You can be like, “Oh this worked out for me, so I’m just going to keep doing that because it was successful. Even though, it’s tempting to sometimes to just go, “I know this works, I know I’m good at this,” but you have to keep pushing yourself.

“Nostalgia” is such a great song. Is it a part of another EP or an album?

Well, I mean obviously I want to tell you the whole plan, but it’s still a little bit of a secret though and I really want to tell you. But! The thing I can say is like, it’s like the beginning of a bigger rollout. And then you know, you can interpret that as you want. I have a lot more stuff coming out.

YESTERDAY!!! Coachella I am speechless, happy and humbled that I got the chance to play main stage warming up for legends like my idols @haimtheband and the queen of queens @beyonce !! 🔥😱😭😭😭❤️🔥I am so grateful I got to experience this and for everyone who came out sharing that moment with me!! MASSIVE thanks to @charli_xcx and @diplo for coming out for my show – it made it feel even more special to have two friends and colleagues there on stage with me! ❤️It’s gonna take me a couple of days to get back to reality after a kick on a scale of this. Thanks to everyone watching, my band my crew etc love u❤️❤️❤️❤️❤️❤️ (so many hearts in this post I can't control myself sry) . Pics by @hredcliffe & @coachella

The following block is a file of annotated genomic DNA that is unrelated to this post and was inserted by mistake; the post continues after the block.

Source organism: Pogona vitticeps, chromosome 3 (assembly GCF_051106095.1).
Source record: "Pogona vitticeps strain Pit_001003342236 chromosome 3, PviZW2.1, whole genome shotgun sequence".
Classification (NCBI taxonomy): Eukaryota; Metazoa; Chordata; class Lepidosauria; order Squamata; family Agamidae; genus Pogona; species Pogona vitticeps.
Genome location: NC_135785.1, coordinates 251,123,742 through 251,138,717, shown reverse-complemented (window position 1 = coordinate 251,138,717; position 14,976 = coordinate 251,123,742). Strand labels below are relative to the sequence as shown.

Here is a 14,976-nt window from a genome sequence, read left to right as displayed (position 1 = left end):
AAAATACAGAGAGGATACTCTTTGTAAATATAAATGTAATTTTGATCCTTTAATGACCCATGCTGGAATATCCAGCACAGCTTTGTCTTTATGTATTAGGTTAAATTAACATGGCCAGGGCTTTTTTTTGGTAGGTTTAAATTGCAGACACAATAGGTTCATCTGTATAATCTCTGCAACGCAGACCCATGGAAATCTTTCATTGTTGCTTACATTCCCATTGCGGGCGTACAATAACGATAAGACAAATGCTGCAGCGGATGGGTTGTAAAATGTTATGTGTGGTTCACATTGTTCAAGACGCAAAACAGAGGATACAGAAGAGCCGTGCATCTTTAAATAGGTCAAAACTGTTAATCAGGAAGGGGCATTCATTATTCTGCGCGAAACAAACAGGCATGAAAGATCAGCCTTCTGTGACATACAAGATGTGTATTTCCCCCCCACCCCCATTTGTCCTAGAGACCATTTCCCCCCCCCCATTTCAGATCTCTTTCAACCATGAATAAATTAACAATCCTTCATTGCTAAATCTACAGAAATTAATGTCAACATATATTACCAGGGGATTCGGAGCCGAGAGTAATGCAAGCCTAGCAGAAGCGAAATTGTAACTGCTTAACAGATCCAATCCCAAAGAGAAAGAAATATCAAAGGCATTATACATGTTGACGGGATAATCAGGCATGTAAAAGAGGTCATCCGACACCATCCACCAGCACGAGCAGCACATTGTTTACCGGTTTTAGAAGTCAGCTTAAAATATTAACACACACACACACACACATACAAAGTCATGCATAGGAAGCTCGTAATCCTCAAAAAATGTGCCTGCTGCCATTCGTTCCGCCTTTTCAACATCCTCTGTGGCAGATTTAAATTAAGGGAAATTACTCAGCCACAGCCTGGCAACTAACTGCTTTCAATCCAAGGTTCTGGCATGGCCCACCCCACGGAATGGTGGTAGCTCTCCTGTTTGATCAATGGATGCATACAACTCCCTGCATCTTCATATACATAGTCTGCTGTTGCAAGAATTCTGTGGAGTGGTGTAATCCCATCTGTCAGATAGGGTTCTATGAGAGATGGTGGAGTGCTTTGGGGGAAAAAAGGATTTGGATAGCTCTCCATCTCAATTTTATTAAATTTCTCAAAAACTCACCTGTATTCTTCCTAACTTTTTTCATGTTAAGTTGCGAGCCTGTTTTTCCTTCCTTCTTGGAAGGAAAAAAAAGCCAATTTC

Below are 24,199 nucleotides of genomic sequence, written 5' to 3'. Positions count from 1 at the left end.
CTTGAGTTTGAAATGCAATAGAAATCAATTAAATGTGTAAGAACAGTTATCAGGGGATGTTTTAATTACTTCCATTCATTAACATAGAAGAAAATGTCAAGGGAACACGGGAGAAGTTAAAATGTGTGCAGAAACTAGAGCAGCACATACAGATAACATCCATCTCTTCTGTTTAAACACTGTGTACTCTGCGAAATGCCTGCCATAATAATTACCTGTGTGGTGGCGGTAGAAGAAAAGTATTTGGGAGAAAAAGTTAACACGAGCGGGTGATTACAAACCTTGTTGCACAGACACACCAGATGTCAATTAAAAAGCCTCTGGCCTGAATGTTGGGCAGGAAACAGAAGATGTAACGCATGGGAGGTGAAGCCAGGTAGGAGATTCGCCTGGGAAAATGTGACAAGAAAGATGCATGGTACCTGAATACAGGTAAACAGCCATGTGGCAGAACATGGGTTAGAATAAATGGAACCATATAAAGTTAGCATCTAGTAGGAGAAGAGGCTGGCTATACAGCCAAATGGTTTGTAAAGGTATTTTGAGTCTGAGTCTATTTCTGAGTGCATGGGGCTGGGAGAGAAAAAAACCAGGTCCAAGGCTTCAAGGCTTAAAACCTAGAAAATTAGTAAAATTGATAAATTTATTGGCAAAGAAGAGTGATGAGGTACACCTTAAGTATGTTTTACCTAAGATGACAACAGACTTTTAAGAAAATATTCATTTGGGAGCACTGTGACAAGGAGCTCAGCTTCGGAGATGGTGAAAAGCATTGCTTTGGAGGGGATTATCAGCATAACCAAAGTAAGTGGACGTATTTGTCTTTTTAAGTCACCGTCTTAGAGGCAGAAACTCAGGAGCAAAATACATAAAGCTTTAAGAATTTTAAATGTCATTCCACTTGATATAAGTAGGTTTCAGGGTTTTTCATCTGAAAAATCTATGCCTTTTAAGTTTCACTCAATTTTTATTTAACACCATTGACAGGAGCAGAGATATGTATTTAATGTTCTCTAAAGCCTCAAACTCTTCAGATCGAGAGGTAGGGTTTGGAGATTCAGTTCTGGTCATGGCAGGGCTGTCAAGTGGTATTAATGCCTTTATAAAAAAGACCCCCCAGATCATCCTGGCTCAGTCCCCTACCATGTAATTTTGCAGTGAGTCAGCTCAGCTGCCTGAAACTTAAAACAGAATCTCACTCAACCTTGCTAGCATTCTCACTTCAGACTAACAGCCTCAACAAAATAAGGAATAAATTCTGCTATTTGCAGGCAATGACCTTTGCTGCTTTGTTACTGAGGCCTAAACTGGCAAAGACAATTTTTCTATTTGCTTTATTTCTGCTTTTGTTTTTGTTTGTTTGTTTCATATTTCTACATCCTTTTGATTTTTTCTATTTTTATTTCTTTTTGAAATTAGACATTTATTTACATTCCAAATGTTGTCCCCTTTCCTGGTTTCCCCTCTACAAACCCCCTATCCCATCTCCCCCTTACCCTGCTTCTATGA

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We’ve been waiting for the follow up to No Mythologies forever.

I know. I know. I am dying to release an album.

How does the When I Was Young EP fit into everything? Was it just a side-project?

Totally. I felt like it was a little collection of songs that I needed to put out before going full on into the actual album. Because like an album is… I know that we live in a time where it’s all about singles and EPs but I really wanted to put out an album. It was a big thing for me, you know because I feel like it’s been so long, you know, like all these collaborations and singles and I was just like, “I need to put out this little thing.” A little collection of songs before I could put my mind into the actual album.